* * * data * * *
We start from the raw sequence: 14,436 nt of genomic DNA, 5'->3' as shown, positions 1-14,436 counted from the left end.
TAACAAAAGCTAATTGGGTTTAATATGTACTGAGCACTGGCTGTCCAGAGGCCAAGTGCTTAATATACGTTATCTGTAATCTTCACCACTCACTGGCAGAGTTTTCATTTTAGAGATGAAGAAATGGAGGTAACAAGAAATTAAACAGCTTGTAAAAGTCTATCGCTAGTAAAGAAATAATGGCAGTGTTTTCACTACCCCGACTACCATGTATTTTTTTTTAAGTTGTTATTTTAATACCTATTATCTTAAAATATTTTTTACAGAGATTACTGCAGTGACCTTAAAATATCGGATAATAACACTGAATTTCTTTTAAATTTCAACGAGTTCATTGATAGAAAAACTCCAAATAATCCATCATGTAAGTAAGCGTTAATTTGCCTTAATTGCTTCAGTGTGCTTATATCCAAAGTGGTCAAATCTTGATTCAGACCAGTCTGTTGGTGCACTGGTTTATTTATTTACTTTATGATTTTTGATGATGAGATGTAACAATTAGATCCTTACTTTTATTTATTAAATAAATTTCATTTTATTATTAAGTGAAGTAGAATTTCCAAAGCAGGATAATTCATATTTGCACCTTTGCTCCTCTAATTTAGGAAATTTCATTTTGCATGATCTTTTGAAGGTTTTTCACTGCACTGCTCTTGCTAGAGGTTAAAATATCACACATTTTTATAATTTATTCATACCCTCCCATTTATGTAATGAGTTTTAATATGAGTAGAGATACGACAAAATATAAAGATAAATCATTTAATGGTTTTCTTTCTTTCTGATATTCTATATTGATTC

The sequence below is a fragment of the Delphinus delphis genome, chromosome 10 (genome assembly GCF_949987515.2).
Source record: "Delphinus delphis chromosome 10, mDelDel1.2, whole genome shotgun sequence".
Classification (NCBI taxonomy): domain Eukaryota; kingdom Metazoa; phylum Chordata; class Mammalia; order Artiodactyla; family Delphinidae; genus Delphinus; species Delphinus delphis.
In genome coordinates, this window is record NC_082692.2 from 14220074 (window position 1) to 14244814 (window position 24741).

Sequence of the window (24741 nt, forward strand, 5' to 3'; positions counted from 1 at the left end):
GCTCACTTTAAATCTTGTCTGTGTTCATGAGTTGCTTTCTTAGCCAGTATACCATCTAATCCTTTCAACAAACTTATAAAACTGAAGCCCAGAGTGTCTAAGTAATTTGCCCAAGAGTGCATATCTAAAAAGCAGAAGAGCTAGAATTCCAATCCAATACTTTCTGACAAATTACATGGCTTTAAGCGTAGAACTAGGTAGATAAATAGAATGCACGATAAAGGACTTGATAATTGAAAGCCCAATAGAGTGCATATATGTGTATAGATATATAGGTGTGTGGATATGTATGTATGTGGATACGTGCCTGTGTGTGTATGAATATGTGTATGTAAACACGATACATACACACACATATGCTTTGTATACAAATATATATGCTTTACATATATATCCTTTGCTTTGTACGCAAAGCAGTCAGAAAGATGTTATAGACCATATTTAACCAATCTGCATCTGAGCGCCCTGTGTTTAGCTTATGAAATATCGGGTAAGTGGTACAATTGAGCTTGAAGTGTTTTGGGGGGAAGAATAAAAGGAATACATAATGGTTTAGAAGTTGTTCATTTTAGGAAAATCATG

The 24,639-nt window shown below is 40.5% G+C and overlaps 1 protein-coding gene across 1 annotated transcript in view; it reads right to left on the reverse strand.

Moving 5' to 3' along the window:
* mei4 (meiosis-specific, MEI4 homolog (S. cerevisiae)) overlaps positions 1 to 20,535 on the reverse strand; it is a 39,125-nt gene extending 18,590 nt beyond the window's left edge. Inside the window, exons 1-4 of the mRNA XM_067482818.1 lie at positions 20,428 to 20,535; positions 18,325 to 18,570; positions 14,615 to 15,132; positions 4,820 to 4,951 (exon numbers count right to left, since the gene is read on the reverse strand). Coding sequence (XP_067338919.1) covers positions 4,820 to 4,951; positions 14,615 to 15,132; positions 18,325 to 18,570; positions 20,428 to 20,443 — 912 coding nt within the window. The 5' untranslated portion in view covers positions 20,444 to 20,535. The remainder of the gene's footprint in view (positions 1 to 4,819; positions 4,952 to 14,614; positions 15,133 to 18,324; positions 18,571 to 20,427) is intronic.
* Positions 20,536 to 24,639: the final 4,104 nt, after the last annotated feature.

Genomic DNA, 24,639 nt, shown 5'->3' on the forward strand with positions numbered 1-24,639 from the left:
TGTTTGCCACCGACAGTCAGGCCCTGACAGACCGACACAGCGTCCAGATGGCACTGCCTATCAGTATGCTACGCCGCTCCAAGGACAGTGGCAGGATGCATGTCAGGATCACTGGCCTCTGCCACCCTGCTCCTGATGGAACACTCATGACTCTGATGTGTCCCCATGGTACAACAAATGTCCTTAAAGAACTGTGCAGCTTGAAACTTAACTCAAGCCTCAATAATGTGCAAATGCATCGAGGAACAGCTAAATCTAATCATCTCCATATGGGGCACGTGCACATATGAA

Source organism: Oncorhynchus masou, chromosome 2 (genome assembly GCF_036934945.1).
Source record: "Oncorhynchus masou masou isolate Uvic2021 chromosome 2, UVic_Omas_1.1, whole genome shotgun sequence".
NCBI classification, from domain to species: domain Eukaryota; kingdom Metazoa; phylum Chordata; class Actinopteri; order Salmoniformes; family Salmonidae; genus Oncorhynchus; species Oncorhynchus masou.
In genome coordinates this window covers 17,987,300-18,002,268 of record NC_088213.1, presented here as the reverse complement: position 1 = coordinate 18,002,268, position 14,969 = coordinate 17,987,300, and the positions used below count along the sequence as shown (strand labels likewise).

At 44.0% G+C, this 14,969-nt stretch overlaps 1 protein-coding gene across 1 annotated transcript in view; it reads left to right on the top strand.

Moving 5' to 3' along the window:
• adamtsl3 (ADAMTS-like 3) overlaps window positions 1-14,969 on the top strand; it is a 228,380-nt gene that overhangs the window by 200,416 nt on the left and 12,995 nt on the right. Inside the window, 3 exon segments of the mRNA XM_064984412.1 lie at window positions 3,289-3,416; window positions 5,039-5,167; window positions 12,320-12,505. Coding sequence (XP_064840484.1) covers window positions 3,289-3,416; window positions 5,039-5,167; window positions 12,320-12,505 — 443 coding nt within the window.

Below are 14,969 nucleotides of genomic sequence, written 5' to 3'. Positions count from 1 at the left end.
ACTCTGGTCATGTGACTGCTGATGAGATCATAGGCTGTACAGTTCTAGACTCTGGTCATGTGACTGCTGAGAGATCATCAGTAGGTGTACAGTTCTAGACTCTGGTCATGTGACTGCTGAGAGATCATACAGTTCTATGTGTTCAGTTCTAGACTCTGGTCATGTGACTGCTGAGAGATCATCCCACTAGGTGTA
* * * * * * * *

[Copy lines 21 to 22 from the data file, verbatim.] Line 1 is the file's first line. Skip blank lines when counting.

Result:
• adamtsl3 (ADAMTS-like 3) overlaps window positions 1-14,969 on the top strand; it is a 228,380-nt gene that overhangs the window by 200,416 nt on the left and 12,995 nt on the right. Inside the window, 3 exon segments of the mRNA XM_064984412.1 lie at window positions 3,289-3,416; window positions 5,039-5,167; window positions 12,320-12,505. Coding sequence (XP_064840484.1) covers window positions 3,289-3,416; window positions 5,039-5,167; window positions 12,320-12,505 — 443 coding nt within the window.

Below are 14,969 nucleotides of genomic sequence, written 5' to 3'. Positions count from 1 at the left end.